Jennifer Lawrence radiates Joy*** throughout David O Russell’s almost-interesting movie about the woman who invented the miracle mop, Joy Magnano.
The star just keeps on shining while indignities befall her, and she soaks ‘em up, just like that mop.
Joy’s family are a dysfunctional nightmare. Her pill-popping mother (Virginia Madsen) watches soap operas all day in bed. Her grumpy father Rudy (Robert De Niro), has been dumped back at the dilapidated family home after yet another girlfriend has had enough of him. He now lives in the basement, along with Joy’s own ex-husband Tony (nicely played by Edgar Ramirez). Joy has to do everything, including looking after her two children and mending leaks.
In constantly deflating the inspirational arc of the rags to riches tale, I guess what Russell is going for is some kind of Cinderella story, a modern fairytale where the good-hearted, practically angelic Joy triumphs over the odds and sods while danger and betrayal continue to stalk her. I can’t think of another actress than Lawrence who could have made this bearable.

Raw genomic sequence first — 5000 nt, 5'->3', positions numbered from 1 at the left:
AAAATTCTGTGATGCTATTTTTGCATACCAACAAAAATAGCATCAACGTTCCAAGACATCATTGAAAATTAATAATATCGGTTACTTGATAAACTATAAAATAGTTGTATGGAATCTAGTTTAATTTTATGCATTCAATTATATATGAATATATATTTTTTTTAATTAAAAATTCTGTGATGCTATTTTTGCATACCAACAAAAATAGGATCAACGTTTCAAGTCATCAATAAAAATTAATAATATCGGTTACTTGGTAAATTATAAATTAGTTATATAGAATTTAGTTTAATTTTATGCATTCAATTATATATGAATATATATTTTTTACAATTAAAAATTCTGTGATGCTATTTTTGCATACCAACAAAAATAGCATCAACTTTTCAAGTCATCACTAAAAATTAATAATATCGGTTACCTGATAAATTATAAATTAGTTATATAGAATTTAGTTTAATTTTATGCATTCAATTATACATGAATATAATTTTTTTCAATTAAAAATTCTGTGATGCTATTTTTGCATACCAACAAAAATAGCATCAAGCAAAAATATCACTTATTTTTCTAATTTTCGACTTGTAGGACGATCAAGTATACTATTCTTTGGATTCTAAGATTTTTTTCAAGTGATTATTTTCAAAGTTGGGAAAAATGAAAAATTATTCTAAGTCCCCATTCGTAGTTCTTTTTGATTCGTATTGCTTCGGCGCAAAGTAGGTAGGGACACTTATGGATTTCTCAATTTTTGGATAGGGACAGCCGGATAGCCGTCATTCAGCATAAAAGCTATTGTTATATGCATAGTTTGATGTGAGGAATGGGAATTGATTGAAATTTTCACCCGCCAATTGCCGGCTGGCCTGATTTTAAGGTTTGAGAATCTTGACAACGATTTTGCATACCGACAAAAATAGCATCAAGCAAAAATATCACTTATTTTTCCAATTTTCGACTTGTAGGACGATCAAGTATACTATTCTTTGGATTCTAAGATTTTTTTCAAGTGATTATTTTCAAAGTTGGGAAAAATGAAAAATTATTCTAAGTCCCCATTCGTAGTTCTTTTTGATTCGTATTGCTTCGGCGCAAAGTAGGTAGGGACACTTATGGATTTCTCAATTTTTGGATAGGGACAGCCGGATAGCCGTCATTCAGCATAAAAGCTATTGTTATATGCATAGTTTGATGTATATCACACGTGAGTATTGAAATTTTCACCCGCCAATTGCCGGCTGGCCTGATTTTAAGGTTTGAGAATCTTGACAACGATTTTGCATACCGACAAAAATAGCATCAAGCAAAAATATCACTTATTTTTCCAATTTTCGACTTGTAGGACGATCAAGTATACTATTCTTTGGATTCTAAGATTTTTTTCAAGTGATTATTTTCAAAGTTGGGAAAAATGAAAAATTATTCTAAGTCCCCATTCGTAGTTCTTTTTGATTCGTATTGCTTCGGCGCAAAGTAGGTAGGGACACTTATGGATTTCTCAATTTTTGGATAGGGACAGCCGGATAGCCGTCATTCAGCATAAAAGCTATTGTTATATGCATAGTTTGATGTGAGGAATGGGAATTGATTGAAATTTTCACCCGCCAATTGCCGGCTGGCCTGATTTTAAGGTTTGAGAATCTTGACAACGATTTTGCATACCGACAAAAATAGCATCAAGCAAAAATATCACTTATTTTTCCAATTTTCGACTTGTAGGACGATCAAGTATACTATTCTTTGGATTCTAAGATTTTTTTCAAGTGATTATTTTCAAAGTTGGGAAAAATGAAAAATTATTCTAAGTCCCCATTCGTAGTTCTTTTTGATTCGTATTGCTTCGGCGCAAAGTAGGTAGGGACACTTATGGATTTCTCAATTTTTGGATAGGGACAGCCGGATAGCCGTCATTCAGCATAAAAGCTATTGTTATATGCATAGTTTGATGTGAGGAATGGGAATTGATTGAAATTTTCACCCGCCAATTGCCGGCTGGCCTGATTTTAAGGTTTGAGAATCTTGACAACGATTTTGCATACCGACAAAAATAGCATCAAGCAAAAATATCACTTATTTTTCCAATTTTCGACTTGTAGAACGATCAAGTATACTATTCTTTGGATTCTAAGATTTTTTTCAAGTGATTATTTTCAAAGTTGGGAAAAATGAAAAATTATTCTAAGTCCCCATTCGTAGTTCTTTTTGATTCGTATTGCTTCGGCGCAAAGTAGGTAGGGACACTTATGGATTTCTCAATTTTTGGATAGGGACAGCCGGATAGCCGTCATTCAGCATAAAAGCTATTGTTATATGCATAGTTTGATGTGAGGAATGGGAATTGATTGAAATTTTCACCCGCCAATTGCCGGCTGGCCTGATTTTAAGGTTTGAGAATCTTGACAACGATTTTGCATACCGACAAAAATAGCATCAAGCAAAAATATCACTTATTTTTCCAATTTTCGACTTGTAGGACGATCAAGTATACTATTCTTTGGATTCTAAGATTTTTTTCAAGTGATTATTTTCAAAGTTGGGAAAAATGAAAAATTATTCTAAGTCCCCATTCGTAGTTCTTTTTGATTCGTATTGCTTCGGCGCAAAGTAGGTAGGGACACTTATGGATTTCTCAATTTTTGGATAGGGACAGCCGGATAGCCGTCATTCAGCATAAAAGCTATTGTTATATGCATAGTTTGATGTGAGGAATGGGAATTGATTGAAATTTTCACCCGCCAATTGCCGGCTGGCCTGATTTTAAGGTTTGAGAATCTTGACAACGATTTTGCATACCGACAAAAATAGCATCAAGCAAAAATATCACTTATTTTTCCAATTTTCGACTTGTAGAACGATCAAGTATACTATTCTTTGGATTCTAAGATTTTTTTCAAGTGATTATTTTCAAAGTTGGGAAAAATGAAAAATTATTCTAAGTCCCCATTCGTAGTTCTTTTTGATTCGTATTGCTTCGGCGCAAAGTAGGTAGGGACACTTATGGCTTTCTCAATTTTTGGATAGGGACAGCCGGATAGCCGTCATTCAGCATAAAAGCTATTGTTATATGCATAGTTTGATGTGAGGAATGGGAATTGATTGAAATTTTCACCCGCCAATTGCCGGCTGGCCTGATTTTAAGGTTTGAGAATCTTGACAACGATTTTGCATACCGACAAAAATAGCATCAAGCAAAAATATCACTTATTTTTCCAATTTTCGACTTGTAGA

Russell’s tone veers and teeters as he tries to enliven the biopic, TV movie-of-the-week structure. It’s narrated by Joy’s grandma, Mimi, played by Dianne Ladd. The appearance of Isabella Rossellini as Rudy’s new wealthy girlfriend Trudy, hints at David Lynch in the casting, that maybe there’s something wild at heart going on.
In truth, the movie never gets out of its self-made curio box. It flashes back and forth, disappears into the TV soap operas (to remind us, as Woody Allen put it in Husbands and Wives, that “life doesn’t imitate art, it imitates bad television”) and uses big musical moments to transition between scenes – even if I can’t complain about hearing Lee Morgan’s The Sidewinder or the Bee Gee’s To Love Somebody.
Bradley Cooper has a nice turn too, as the QVC shopping channel boss Neil who spots a star – or at least a star product – in Joy and her mop and gives her a big break. “In America, the ordinary meets the extraordinary every day,” is his mantra, and that of the movie, although this director does like to skew things, make sure you know he’s in charge of the story, that we’re going to see things his quirky, obtuse way.
But with J-Law on such good form, it’s always enjoyable, often funny even while putting you through the wringer.